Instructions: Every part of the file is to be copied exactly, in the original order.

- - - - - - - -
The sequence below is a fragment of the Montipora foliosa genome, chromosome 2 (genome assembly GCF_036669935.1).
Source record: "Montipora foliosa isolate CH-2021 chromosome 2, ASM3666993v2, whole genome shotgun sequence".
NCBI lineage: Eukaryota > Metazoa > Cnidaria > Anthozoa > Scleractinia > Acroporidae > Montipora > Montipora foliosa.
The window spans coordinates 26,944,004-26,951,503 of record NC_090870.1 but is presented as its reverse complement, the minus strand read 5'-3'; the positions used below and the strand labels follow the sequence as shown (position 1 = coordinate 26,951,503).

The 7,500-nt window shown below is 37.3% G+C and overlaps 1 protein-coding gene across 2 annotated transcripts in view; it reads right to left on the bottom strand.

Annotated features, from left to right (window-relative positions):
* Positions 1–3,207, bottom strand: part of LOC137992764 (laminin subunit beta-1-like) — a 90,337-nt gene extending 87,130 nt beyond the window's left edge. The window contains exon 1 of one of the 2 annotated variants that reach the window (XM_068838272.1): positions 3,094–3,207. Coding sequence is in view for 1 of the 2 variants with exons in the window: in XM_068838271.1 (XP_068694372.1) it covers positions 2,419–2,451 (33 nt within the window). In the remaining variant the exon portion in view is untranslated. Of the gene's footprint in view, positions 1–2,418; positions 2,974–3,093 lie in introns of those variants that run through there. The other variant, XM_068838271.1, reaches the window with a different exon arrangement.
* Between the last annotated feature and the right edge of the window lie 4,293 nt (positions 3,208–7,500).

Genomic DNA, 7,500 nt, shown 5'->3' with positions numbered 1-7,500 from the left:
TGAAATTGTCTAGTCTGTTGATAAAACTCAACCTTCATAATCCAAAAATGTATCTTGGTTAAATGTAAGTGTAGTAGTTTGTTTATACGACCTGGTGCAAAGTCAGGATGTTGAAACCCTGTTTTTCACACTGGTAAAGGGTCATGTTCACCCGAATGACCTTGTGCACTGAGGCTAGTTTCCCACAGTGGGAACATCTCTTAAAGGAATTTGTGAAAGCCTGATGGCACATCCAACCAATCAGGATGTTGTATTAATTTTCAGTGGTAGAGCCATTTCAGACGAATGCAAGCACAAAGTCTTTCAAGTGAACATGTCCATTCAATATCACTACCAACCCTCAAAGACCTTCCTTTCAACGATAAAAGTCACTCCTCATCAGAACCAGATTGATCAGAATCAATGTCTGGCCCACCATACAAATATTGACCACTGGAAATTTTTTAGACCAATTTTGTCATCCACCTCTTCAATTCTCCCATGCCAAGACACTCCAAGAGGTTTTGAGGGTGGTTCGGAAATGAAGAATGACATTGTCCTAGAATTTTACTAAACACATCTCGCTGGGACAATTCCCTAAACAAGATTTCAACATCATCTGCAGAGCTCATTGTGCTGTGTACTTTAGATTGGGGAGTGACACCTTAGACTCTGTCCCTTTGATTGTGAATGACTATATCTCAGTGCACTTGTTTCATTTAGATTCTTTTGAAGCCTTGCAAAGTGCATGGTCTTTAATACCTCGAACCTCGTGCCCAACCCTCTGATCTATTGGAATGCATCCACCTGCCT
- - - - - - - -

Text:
The sequence below is a fragment of the Montipora foliosa genome, chromosome 2 (genome assembly GCF_036669935.1).
Source record: "Montipora foliosa isolate CH-2021 chromosome 2, ASM3666993v2, whole genome shotgun sequence".
NCBI lineage: Eukaryota > Metazoa > Cnidaria > Anthozoa > Scleractinia > Acroporidae > Montipora > Montipora foliosa.
The window spans coordinates 26,944,004-26,951,503 of record NC_090870.1 but is presented as its reverse complement, the minus strand read 5'-3'; the positions used below and the strand labels follow the sequence as shown (position 1 = coordinate 26,951,503).

The 7,500-nt window shown below is 37.3% G+C and overlaps 1 protein-coding gene across 2 annotated transcripts in view; it reads right to left on the bottom strand.

Annotated features, from left to right (window-relative positions):
* Positions 1–3,207, bottom strand: part of LOC137992764 (laminin subunit beta-1-like) — a 90,337-nt gene extending 87,130 nt beyond the window's left edge. The window contains exon 1 of one of the 2 annotated variants that reach the window (XM_068838272.1): positions 3,094–3,207. Coding sequence is in view for 1 of the 2 variants with exons in the window: in XM_068838271.1 (XP_068694372.1) it covers positions 2,419–2,451 (33 nt within the window). In the remaining variant the exon portion in view is untranslated. Of the gene's footprint in view, positions 1–2,418; positions 2,974–3,093 lie in introns of those variants that run through there. The other variant, XM_068838271.1, reaches the window with a different exon arrangement.
* Between the last annotated feature and the right edge of the window lie 4,293 nt (positions 3,208–7,500).

Genomic DNA, 7,500 nt, shown 5'->3' with positions numbered 1-7,500 from the left:
TGAAATTGTCTAGTCTGTTGATAAAACTCAACCTTCATAATCCAAAAATGTATCTTGGTTAAATGTAAGTGTAGTAGTTTGTTTATACGACCTGGTGCAAAGTCAGGATGTTGAAACCCTGTTTTTCACACTGGTAAAGGGTCATGTTCACCCGAATGACCTTGTGCACTGAGGCTAGTTTCCCACAGTGGGAACATCTCTTAAAGGAATTTGTGAAAGCCTGATGGCACATCCAACCAATCAGGATGTTGTATTAATTTTCAGTGGTAGAGCCATTTCAGACGAATGCAAGCACAAAGTCTTTCAAGTGAACATGTCCATTCAATATCACTACCAACCCTCAAAGACCTTCCTTTCAACGATAAAAGTCACTCCTCATCAGAACCAGATTGATCAGAATCAATGTCTGGCCCACCATACAAATATTGACCACTGGAAATTTTTTAGACCAATTTTGTCATCCACCTCTTCAATTCTCCCATGCCAAGACACTCCAAGAGGTTTTGAGGGTGGTTCGGAAATGAAGAATGACATTGTCCTAGAATTTTACTAAACACATCTCGCTGGGACAATTCCCTAAACAAGATTTCAACATCATCTGCAGAGCTCATTGTGCTGTGTACTTTAGATTGGGGAGTGACACCTTAGACTCTGTCCCTTTGATTGTGAATGACTATATCTCAGTGCACTTGTTTCATTTAGATTCTTTTGAAGCCTTGCAAAGTGCATGGTCTTTAATACCTCGAACCTCGTGCCCAACCCTCTGATCTATTGGAATGCATCCACCTGCCT